Oh Tomcat of the multiple conflicting ports!

Ever tried running multiple Tomcat on the same machine and have that fail because of the port conflict. And not because of the HTTP listen port conflict – because you did know about that one and changed it. But, rather, because of the other ports that are open out of the box as well that even Tomcat’s documentation does not mention.

So, turns out that Tomcat 5, has 3 ports open and what interesting ports they are:

  1. 8080 – that’s the one they tell you about and it is where all the normal HTTP traffic goes to
  2. 8009 – that’s an AJP connector that you need if you are behind a webserver like apache that will pass the requests to you. Why is it on by default, I don’t know. You have to configure the webserver side anyway, how difficult would it be to uncomment it at the same time. And if – for whatever reason – you are running Tomcat on its own, you now have another obscure port to worry about as a management hassle or even a possible attack vector.
  3. 8005 – This one is interesting. It is binded to the localhost only and it is how you shutdown the tomcat when you run the shutdown script. And to shut it down, all you need to do is telnet to the port and say the magic word, which for tomcat 5.0 is hardcoded at SHUTDOWN and for 5.5 is helpfully kept in the open in the server.xml . You don’t even need to be the same account to do this, just a user on the same system. This small issue has been acknowledged by the Tomcat’s team.

So, to make this also a fishing lesson rather than a handout of seafood, here is a generic way to check those ports without having to page down the 19K of semi-commented-out XML.

The command should be all in one line:

...xmlstarlet-1.0.1xml  sel -T -t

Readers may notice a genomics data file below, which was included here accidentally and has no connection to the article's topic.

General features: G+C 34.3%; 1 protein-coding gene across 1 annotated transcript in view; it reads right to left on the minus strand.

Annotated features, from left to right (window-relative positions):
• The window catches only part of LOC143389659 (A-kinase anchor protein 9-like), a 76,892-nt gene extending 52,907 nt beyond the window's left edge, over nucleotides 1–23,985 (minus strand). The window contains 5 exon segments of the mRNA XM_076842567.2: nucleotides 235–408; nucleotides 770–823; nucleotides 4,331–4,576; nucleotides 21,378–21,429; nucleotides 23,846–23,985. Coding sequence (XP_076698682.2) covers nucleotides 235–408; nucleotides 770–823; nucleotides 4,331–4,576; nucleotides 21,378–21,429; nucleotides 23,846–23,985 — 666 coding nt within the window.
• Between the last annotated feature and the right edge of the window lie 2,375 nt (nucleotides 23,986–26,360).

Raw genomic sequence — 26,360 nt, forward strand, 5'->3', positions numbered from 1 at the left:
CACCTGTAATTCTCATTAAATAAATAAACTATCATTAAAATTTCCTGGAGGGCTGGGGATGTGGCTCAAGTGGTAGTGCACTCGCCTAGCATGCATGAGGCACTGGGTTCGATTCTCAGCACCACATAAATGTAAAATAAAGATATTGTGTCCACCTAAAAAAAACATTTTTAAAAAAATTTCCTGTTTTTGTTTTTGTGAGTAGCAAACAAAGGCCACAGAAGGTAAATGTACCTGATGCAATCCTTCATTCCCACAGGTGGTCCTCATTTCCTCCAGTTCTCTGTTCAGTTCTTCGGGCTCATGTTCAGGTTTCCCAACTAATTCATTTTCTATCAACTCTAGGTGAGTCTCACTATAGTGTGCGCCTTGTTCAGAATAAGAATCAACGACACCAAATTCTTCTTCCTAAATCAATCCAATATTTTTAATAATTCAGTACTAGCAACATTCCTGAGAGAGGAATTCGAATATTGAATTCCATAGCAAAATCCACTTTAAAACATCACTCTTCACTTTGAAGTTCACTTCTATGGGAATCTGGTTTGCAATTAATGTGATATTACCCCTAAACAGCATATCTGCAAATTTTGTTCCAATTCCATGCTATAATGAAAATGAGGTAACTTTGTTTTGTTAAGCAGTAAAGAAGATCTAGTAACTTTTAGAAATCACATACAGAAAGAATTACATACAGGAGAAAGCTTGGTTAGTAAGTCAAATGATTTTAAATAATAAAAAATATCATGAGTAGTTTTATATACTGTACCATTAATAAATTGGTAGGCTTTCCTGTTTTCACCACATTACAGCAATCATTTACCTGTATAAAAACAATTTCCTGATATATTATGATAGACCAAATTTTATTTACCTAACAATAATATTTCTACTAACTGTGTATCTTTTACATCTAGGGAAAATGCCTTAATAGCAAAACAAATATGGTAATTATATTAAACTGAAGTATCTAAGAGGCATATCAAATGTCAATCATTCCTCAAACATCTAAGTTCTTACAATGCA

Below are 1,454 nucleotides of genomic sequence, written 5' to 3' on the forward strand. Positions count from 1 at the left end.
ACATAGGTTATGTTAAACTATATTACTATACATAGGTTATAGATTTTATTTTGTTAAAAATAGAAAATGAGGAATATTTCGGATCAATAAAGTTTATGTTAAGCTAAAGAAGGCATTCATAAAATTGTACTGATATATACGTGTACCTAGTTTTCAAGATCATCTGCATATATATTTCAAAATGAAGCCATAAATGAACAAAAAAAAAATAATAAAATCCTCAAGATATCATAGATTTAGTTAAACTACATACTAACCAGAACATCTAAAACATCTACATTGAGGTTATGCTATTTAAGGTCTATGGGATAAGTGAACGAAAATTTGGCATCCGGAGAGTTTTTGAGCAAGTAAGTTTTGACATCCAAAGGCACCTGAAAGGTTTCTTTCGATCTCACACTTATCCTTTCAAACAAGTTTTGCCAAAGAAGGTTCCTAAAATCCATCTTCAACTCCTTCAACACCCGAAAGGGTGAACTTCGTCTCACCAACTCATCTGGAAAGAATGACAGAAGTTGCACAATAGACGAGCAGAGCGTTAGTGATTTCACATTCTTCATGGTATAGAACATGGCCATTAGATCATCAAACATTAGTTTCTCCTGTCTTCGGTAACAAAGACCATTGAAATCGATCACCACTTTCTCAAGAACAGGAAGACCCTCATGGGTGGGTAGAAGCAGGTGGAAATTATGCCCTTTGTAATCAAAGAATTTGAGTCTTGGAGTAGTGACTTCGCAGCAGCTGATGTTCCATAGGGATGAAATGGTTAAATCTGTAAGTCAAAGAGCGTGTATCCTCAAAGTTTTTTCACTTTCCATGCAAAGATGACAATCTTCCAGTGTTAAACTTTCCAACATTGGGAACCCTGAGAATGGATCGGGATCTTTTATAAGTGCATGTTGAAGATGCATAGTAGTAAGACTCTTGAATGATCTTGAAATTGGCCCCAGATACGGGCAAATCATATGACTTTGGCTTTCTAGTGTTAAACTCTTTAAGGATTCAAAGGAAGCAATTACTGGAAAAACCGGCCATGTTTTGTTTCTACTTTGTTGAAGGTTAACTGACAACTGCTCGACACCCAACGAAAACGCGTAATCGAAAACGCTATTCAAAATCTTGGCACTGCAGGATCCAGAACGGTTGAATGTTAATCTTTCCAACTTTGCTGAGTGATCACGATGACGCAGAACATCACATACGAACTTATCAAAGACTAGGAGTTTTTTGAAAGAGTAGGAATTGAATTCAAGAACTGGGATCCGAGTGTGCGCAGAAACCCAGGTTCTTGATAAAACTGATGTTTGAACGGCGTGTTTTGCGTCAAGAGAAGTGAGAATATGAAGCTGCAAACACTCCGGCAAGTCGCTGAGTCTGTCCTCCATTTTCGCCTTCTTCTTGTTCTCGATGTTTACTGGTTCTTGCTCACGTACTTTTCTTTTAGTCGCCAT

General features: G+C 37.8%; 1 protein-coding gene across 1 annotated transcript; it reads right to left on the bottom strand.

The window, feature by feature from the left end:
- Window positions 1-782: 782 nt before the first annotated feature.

-m //*[.//@port]
-m ancestor::* -o -+ -b
-v local-name()
-i @port -o : -v @port -b
-n
server.xml

The command line above means: for each element that has an attribute port or a child with such an attribute, print the element with offset based on it nesting depth; if this particular element does have the port attribute, print the port value as well.

The result for the default Tomcat’s setup is:

Server:8005
-+Service
-+-+Connector:8080
-+-+Connector:8009

BlogicBlogger Over and Out

4 thoughts on “Oh Tomcat of the multiple conflicting ports!”

  1. Why not create a virtual network interface, and virtual ip address to bind each tomcat instance to?

    seems more scalable, more fault tolerant, and also means you won’t run into these kinda problems…

  2. Two issues with this suggestion:
    1) You need to know that you have a problem with multiple ports before considering solutions such as virtual interfaces and such. The blog post was exactly because I did not know there were multiple ports
    2) Even if you have virtual IP addresses, 8005 still binds to localhost, so you would have the issue there anyway

  3. How does Tomcat handle requests from 100 different client hosts? Initially, the client host will create a TCP/IP connection to default port 8080. I believe Tomcat will create a thread to service this request and open another TCP/IP endpoint on Tomcat host to service the request from client 1….100. May i know your findings on this point?

  4. CuriousBlogger,

    I am afraid, I am not going to be much help here.

    The blog article is two years old. Since then Tomcat has changed its IO implementation a couple of times (to NIO I think). I haven’t worked with Tomcat for about a year, so not sure what the latest test is.

    However, you should be able to test what is going on, by running netstat -a on Windows, lsof on Unix/Linux or Wireshark anywhere. That will show you ports used by the running process.

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